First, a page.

Do you know why this happens, or whether I should enable any options prior to run WQ analysis?

Regards

## Chris Goodell

on April 15, 2016That's strange. It's possible it is a bug. Did you try it in 5.0?

## shahab afshari

on April 15, 2016Hello Chris

Thanks for your response. I tried it in 5.0 using the same setting and inputs as I generated and saved in 4.1 version, and now it gave me the following error once I tried to run the water quality analysis: Error with program: WQNet.exe Exit Code = -1073741515

I should note that the same disabled options in View tab: "WQ Spatial Plot" and "WQ Time Series Plot" are still disabled. I am using HEC-RAS 4.1 and 5.0 on the VirtualBox model of Windows 7 X64-bit, however I learned that on Actual Windows machine where I had 4.1 version the "Unsteady Flow Spatial Plot","Unsteady Flow Time Series Plot","WQ Spatial Plot" and "WQ Time Series Plot" remained frozen even after running Unsteady Flow Analysis.

That is really disturbing that I could not find anyone who had the same problem and shared it via HEC-RAS forums.

Best

## Unknown

on April 22, 2016Is the 'Break the HEC RAS code' book still applicable to HEC-RAS 5.0?

## Chris Goodell

on April 22, 2016Yes, it was written for Version 5.0.

## Randolf Sanders

on May 9, 2016Hello Chris,

I felt that this question kinda pertains to this blog and was wondering if you could clarify something for me regarding the placement of bank stations within a cross section. A consultant of ours is trying to persuade us that their model of a creek widening, with their right over bank placed within the main channel just above a newly established low flow channel, gives a better representation of the cross section even though they are only creating a 12 foot bench within a 70-80 foot wide channel. The main reason they are pursuing this is that it gives them about a 1/3 of a foot lower WSEL. What is the reason that HEC-RAS would show such a difference between WSEL and how does HEC-RAS calculate the over banks compared to the main channel. Any help would be much appreciated.

Sincerely,

Randy

## Chris Goodell

on May 9, 2016There are a number of things that could contribute to this. Most likely the difference in n values plays a part. Also, the way RAS computes conveyance in the sub-sections and adds them together could be important. For the results to be believable, the user must sub-divide the cross section into the three sub sections at the points of significant change in conveyance. If this rule is being broken to achieve the 1/3 foot lower WSEL, I would have issue with it.

## KOFFI BERENGER

on March 7, 2017Hello I make a 1D / 2D model. After the simulation I get the following errors:

Performing Unsteady Flow Simulation HEC-RAS 5.0.3 September 2016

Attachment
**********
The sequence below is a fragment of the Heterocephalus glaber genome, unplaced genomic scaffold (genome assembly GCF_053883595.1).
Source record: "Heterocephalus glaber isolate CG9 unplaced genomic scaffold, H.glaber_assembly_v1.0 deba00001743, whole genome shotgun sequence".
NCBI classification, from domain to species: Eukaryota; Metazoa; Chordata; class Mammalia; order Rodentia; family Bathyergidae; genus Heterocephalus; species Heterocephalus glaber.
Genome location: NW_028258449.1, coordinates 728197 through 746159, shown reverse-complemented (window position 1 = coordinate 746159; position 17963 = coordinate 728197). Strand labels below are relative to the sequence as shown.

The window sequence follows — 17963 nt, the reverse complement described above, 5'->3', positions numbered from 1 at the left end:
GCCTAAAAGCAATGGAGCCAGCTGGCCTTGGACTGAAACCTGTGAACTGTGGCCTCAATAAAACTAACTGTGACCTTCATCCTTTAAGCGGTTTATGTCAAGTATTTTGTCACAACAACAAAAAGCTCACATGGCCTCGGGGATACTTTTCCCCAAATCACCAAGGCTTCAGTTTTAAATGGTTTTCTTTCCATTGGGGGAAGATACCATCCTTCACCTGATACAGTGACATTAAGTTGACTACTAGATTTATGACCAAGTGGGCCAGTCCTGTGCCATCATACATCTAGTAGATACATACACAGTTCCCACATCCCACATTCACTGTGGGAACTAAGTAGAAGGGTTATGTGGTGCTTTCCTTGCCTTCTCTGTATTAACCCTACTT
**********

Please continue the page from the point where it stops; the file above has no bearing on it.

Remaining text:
Error with initial backwater/starting conditions

Unable to compute starting flows

Specifying Initial Flows, under Initial Conditions

on the Unsteady Flow Data editor may help

Writing Results to DSS

Reading Data for Post Process

## Jasper Ternate

on April 9, 2017Hi sir, I'm currently using hecras 4.1. I have a problem with the ras mapper output. After i run an unsteady flow analysis of a with data of a certain rainfall event, the ras mapper wont show the maximum water surface at all. When I run another event with higher rainfall data (50yr return period), it display the water but it is discontinued at certain point near the downstream. What do you think is the reason for this? I'm hoping you can see this post and thank you for this blog it is very helpful for me just a newbie in ras modelling.

## Chris Goodell

on April 10, 2017RAS Mapper in Version 4.1 is pretty clunky. I'd suggest modeling in 5.0.3. RAS Mapper in the latest version is much much better.

## Jasper Ternate

on April 10, 2017Thank you Sir, I'll try to download the latest version.

## Vimal Chandra Sharma @ IIT Hyderabad

on July 4, 2017Dear Chris Goodell,

The application of 1D/2D concept has been explained well. But still i need a clarity that, apart from the 'spread' of a river, how can we justify a 2D output from 1D when the both outputs(1D and 2D) separately showed (however both the results in 2D plane only). Even a 1D result shows flood extent from a cross section width, where a 2D output shows flood extent with a polygon, so here the dimensional differences from line to polygon is the difference between 1D and 2D? Kindly provide me more explanation on how can we differentiate 1D and 2D ?

## Vimal Chandra Sharma @ IIT Hyderabad

on July 5, 2017Dear Chris,

In an unsteady flow simulation, if i don't have the inflow (flood/stage hydrograph) for a basin as a boundary condition where rainfall is available,how can i give precipitation as BD. The option was not highlighted while entering data. Did i miss any step in the model preparation? Kindly answer me on this as i am searching for it since long time.

Thanks&Regards,

Vimal Chandra Sharma

## Chris Goodell

on July 5, 2017You can only add rainfall as a boundary condition to a 2D or Storage Area.

## Chris Goodell

on July 5, 2017Please have a look at Chapter 6 of the HEC-RAS 2D Modeling Manual. There you will find a lot more information about this topic. Hopefully that will help.

## Vimal Chandra Sharma @ IIT Hyderabad

on July 5, 2017Thank you so much for the answers

Thanks&Regards

## Anonymous

on August 17, 2017Hi Chris,

I am adding 2D areas to an already completed 1D model with proposed and existing geometries. Is there a way to copy 2D areas that were created in one geometry into a different geometry without starting over?

## Chris Goodell

on August 17, 2017Yes, you can use the import geometry data (HEC-RAS format) command from the geometry window. Note that in the import dialog, RAS calls 2D areas "Storage Areas".

## Anonymous

on August 17, 2017That makes it easy! Thank you for single-handedly answering the world's HEC-RAS questions.

## Chris Goodell